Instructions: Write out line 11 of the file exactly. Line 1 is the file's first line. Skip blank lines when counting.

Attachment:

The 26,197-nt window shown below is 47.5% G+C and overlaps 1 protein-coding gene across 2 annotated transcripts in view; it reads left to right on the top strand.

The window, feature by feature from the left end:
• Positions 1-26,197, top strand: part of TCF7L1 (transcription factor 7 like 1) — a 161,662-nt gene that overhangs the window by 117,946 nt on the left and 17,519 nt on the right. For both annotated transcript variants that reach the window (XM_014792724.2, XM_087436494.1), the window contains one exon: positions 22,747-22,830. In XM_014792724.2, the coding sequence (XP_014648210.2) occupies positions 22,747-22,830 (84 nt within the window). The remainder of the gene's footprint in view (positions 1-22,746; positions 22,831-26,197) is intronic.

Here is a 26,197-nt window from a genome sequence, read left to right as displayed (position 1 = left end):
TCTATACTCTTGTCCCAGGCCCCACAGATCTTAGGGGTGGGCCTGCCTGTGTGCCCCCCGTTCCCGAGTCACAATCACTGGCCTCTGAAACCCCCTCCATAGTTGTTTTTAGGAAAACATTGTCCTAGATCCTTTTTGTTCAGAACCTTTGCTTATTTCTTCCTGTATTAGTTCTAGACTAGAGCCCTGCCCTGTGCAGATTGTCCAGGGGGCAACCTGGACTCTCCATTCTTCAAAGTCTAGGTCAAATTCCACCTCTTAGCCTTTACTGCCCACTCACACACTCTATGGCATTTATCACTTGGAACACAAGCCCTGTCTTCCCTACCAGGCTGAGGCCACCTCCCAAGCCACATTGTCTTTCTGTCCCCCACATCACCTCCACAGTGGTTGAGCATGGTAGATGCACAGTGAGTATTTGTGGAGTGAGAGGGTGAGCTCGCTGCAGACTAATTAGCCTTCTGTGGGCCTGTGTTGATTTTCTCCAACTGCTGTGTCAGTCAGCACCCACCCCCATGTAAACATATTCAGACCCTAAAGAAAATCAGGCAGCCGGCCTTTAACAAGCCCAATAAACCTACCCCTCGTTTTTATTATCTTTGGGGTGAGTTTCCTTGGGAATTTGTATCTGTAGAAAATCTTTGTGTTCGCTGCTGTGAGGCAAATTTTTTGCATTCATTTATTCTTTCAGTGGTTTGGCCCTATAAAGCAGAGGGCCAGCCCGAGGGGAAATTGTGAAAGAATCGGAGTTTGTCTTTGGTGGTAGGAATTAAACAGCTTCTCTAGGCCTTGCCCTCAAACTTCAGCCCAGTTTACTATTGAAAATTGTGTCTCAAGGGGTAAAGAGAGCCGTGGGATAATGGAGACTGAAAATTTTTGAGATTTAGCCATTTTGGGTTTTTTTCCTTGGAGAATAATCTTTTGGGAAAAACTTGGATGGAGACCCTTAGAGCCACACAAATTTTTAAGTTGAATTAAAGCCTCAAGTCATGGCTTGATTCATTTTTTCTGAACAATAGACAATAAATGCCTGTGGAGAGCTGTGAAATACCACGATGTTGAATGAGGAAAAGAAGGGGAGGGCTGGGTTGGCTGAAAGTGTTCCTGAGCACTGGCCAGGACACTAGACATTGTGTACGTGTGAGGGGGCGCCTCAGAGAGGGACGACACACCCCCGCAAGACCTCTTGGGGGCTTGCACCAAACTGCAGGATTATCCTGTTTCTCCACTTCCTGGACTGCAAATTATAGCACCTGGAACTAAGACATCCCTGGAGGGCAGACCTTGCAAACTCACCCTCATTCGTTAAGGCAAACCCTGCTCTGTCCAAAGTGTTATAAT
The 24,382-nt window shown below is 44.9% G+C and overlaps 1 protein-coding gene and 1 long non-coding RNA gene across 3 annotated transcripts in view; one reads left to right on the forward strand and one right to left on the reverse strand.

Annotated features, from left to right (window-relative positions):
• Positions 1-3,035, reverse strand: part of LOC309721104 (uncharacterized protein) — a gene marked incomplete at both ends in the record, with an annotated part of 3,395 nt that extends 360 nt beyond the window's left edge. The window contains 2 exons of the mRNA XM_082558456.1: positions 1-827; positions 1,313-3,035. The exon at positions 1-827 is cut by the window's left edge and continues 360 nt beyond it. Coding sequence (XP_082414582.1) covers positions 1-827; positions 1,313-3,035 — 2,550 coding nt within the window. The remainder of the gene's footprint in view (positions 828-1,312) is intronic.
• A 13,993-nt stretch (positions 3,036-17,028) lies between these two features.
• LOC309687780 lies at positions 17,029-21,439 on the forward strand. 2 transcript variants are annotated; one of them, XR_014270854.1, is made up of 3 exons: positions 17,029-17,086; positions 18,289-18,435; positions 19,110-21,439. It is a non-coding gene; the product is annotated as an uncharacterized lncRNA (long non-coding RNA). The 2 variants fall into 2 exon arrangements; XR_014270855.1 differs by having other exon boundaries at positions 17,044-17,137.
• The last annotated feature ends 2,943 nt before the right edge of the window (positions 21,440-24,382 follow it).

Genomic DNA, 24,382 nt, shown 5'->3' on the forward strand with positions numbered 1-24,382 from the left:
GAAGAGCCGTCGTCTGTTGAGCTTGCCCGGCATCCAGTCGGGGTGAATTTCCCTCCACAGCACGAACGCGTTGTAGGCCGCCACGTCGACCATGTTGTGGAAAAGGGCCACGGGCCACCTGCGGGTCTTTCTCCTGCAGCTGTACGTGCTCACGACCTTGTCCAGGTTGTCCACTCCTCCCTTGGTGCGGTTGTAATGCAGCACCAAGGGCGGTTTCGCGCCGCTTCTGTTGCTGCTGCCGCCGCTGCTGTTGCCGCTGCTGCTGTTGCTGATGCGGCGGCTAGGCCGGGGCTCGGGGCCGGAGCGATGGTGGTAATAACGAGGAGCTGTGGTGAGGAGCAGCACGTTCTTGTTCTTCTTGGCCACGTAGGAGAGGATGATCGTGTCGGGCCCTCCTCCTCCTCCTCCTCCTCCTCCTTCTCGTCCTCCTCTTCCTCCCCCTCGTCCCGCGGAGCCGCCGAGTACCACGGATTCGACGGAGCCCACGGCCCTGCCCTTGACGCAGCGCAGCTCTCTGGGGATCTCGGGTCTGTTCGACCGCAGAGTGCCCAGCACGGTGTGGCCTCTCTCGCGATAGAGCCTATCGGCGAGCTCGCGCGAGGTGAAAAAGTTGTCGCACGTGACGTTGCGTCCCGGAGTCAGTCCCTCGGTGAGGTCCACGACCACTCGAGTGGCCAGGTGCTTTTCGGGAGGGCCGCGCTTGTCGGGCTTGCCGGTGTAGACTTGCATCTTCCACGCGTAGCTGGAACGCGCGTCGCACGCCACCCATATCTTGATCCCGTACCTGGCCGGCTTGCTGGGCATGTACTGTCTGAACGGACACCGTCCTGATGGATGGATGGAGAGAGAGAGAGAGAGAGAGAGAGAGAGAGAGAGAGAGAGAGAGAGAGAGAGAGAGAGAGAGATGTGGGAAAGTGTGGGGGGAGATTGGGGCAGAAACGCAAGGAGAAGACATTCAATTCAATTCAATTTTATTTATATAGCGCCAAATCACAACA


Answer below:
• The last annotated feature ends 2,943 nt before the right edge of the window (positions 21,440-24,382 follow it).